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October 2017 accreditation of three social compliance programs

adidas, Patagonia achieve reaccreditation; first-time accreditation for Outerknown

Today, the Fair Labor Association (FLA) announced the accreditation of three social compliance programs developed by major apparel and footwear brands to uphold fair labor standards in their supply chains. All three companies were recognized for their innovative work in pursuit of the FLA’s mission to improve workers’ lives worldwide, and their adherence to the FLA’s Principles of Fair Labor and Responsible Sourcing.

The programs at adidas and Patagonia, both long-time FLA members, were reaccredited for their continued work to build and maintain internal structures that support the highest workplace standards. Adidas first achieved accreditation for its compliance program in 2005; Patagonia first achieved accreditation in 2008.  Outerknown, a new brand launched by professional surfer Kelly Slater in 2015, achieved accreditation for its social compliance program for the first time.

“Accreditation recognizes that these three brands are building and maintaining an internal culture of accountability that has support from the highest levels of the company,” said Sharon Waxman, president of the FLA. “To earn accreditation, a company’s commitment to social responsibility must always include implementation of a robust, on-the-ground program to assess and improve working conditions in the factories from which they source.”

“The FLA is proud to see two long-time members, adidas and Patagonia, approved for reaccreditation as it shows the long-term commitment by these two companies to push themselves for greater accountability. The newest of these three members, Outerknown, is setting a new standard by organizing their foundational corporate culture and structure around the FLA’s principles,” continued Waxman.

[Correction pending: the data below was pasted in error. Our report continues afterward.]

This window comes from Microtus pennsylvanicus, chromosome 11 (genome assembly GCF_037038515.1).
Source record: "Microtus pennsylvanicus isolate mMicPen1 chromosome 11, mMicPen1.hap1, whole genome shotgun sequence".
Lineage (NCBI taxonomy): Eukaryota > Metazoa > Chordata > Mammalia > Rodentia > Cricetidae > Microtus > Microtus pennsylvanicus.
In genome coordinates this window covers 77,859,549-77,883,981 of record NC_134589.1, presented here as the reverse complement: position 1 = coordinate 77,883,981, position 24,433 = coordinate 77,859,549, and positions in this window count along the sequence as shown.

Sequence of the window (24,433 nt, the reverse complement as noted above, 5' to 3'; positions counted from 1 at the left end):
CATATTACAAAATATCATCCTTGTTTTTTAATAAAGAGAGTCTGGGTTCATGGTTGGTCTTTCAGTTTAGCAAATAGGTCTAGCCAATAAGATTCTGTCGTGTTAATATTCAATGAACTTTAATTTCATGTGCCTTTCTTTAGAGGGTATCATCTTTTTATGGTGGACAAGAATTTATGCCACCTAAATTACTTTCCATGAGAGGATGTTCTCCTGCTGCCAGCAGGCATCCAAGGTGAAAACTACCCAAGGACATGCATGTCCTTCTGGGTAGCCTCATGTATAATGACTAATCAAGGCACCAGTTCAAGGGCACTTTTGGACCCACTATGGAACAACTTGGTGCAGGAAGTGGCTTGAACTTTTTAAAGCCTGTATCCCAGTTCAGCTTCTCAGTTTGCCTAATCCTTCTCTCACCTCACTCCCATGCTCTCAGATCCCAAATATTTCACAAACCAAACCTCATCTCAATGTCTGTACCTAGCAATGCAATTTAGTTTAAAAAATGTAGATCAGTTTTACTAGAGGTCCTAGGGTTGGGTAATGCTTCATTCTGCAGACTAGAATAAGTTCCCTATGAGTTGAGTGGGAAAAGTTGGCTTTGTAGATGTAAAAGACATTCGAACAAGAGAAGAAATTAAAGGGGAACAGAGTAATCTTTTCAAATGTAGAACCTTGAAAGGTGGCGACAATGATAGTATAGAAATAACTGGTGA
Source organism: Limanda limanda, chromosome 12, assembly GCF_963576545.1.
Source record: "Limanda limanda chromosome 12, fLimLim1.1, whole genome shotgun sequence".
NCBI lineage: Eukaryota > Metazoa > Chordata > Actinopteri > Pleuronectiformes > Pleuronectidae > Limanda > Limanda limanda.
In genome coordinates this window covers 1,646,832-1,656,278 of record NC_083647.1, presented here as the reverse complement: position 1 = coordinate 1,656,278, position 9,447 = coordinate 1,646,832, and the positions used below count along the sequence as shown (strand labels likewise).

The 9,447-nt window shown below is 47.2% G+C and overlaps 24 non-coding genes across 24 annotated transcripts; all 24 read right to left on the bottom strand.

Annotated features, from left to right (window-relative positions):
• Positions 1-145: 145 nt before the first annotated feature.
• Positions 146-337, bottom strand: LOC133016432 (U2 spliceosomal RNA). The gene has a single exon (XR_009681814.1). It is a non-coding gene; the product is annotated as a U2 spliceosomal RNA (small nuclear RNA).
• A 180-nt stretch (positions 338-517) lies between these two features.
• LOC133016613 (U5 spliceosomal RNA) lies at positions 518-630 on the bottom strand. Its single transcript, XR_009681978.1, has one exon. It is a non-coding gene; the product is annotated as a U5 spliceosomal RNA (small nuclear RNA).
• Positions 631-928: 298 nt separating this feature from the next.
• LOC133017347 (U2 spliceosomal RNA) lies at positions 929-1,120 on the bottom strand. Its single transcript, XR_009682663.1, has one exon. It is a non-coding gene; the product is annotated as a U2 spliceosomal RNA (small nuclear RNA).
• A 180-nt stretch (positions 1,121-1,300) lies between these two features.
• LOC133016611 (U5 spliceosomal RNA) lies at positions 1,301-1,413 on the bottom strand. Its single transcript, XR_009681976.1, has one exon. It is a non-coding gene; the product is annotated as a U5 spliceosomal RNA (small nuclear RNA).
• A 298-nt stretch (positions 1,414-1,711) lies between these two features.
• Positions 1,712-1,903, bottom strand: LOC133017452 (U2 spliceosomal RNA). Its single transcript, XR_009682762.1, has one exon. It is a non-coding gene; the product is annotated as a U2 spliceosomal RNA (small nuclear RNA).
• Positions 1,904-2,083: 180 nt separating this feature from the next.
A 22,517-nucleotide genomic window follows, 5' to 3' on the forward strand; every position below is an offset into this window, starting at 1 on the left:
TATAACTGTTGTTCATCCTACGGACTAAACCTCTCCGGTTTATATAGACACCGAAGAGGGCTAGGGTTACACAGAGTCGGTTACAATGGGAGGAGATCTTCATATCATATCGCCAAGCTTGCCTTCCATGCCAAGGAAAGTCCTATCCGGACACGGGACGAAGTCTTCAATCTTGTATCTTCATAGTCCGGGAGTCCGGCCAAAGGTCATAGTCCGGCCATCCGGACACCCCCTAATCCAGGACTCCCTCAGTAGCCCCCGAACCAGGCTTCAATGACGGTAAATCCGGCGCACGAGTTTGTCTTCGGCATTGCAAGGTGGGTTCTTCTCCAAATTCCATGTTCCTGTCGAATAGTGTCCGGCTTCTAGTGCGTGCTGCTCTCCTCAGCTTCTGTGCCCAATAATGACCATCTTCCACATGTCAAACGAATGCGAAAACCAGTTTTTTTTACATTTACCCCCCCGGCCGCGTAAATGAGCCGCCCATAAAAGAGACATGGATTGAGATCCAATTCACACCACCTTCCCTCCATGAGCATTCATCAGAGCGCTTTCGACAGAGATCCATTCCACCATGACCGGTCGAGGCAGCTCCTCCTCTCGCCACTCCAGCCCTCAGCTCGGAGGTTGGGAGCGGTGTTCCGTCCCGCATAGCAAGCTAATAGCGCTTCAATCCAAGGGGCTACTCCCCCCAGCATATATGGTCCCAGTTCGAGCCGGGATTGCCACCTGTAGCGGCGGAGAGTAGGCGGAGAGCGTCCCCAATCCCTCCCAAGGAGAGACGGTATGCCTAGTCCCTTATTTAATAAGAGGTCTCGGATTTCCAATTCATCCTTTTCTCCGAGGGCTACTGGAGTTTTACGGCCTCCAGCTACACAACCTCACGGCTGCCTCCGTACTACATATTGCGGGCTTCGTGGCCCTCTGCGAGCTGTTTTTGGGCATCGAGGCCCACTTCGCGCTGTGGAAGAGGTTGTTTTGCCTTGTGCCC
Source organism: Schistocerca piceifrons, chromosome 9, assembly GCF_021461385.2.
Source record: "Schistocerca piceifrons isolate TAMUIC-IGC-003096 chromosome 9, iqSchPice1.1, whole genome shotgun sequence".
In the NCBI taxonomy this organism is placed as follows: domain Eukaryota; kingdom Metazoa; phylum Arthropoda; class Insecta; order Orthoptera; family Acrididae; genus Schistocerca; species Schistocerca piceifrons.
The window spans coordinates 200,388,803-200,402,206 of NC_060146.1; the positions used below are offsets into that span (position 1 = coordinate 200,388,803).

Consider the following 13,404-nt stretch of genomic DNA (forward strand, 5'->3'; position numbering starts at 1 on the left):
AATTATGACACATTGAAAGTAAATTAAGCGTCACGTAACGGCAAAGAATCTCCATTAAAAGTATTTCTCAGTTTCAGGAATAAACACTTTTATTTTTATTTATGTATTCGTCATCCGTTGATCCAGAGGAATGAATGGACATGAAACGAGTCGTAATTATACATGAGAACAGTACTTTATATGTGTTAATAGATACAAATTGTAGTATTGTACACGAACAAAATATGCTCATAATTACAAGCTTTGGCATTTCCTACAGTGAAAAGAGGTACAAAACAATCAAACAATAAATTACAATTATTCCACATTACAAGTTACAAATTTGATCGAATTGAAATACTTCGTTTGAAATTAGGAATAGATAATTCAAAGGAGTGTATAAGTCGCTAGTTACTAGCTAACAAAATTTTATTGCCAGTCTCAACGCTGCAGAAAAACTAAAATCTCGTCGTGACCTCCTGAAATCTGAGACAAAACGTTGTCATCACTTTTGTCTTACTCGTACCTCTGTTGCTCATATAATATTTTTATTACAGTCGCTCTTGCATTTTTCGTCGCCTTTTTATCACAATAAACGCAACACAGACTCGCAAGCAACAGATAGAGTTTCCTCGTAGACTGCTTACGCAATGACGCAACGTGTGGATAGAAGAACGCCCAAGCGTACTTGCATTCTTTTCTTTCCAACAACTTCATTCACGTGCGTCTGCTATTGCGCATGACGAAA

In addition to recognizing their programs’ alignment with core principles of responsible sourcing, the FLA’s reaccreditation of adidas and Patagonia recognized their work toward fair compensation of workers, a key FLA initiative. The two were also recognized for specific regional efforts to improve workplace conditions, such as Patagonia’s advocacy on behalf of migrant workers in Taiwan, and adidas’ support for the Indonesian Freedom of Association Protocol.

All three companies were recognized for their commitment to supply chain transparency via public disclosure of factory lists. The FLA also commended specific worker-empowerment initiatives such as adidas’ support for factories where workers express interest in establishing childcare, credit, or healthcare cooperatives, and Patagonia’s implementation of a fire-safety training program for workers in 40 facilities. 

All brands that become FLA members commit to upholding international labor standards throughout their supply chains, and commit to an evaluation by the FLA of the preparedness of their social compliance programs to sufficiently uphold these standards.  Brands and suppliers that successfully complete the initial multi-year evaluation, subject to approval by the FLA Board of Directors, achieve accreditation of their programs, with reaccreditation assessments required regularly thereafter. 

Founded in 1999, the FLA is a collaborative effort of universities, civil society organizations, and companies dedicated to protecting workers’ rights around the world. The FLA offers tools, resources, and training to companies building robust social compliance programs; conducts due diligence through independent assessments; and advocates for greater accountability and transparency from brands, suppliers, and others involved in global supply chains.

The FLA is the only organization of its kind that commits brands and suppliers to an accreditation process that demands regular review and assessment of corporate structures that support workers’ rights and social responsibility. With the addition of Outerknown, the FLA has accredited a total of 28 social compliance programs.

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